5. Neurobiology of Ketamine

5.1 Molecular Mechanisms Associated with Ketamine’s Antidepressant Effects

Building on the remarkable clinical observations described above, both preclinical and human studies are exploring the cellular and molecular mechanisms associated with ketamine’s antidepressant actions. In particular, recent well designed experiments[105,108,169] have demonstrated that ketamine rapidly activates the mammalian target of rapamycin (mTOR) pathway, leading to increased synaptic signalling proteins, spine plasticity (maturation/shape formation) in the PFC, and antidepressant-like behaviours in rodents. mTOR is a multi-effector serine/threonine protein kinase involved in translation control and long-lasting synaptic plasticity; dysregulation of its signalling cascade has been hypothesized to be a common pathophysiological feature of neuropsychiatric disorders.[170] Phosphorylation of Akt (or protein kinase B) is thought to more directly activate mTOR. Akt, in turn, is activated by neurotrophic factor signalling cascades, including phosphoinositide-3 kinase (PI3K)-phosphoinositide-dependent kinase 1 (PDK1) and by extracellular signal-regulated protein kinase (ERK) pathways.[170,171]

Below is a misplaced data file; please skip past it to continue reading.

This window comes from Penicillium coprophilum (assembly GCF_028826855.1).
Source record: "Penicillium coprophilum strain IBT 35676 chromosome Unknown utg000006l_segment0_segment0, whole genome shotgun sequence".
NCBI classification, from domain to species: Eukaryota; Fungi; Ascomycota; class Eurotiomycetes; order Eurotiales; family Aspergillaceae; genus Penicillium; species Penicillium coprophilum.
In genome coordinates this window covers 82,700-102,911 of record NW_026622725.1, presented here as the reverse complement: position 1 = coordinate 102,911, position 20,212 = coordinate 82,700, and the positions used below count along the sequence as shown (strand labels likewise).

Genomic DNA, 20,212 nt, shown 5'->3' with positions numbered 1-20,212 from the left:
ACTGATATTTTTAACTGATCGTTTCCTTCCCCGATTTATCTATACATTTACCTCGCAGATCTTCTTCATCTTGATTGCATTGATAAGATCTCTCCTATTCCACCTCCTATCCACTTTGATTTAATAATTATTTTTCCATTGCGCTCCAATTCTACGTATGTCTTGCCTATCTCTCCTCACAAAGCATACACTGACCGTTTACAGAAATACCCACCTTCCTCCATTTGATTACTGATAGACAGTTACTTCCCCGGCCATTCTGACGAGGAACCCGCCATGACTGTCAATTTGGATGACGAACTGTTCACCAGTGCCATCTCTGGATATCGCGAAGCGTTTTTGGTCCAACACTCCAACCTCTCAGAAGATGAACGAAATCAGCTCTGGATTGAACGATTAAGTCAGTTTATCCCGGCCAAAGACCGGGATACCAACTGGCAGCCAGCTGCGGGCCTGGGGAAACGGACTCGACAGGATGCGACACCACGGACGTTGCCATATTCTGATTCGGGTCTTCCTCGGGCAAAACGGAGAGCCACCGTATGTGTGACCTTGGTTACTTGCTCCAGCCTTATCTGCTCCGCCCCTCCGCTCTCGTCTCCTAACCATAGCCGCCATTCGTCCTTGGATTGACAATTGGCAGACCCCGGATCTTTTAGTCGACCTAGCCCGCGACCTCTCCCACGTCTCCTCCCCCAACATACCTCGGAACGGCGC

Specifically, ketamine was found to transiently increase the phosphorylated and activated forms of eukaryotic initiation factor 4E binding protein 1 (4E-BP1), p70S6 kinase (p70S6K) and mTOR.[105] These proteins are all involved in the mTOR-signalling pathway and serve as prominent regulators of protein translation. The same study further demonstrated that inhibition of the kinases Akt and ERK – both of which are ubiquitous mediators of synaptic plasticity – eliminated ketamine’s ability to stimulate the phosphorylation of mTOR, p70S6 kinase and 4E-PB.[105] Interestingly, the mTOR pathway showed specificity, as it was not activated by single or repeated doses of two commonly used antidepressant drugs or by ECT.[105,172] While acute activation of mTOR might be related to the rapid antidepressant effects of ketamine, it should be noted that the extant literature suggests that chronic mTOR activation may lead to deleterious effects, particularly inhibition of autophagy (the ability of a cell to manage build-up of aggregate proteins and toxic substances), ultimately leading to reduced cellular resilience.[173,174]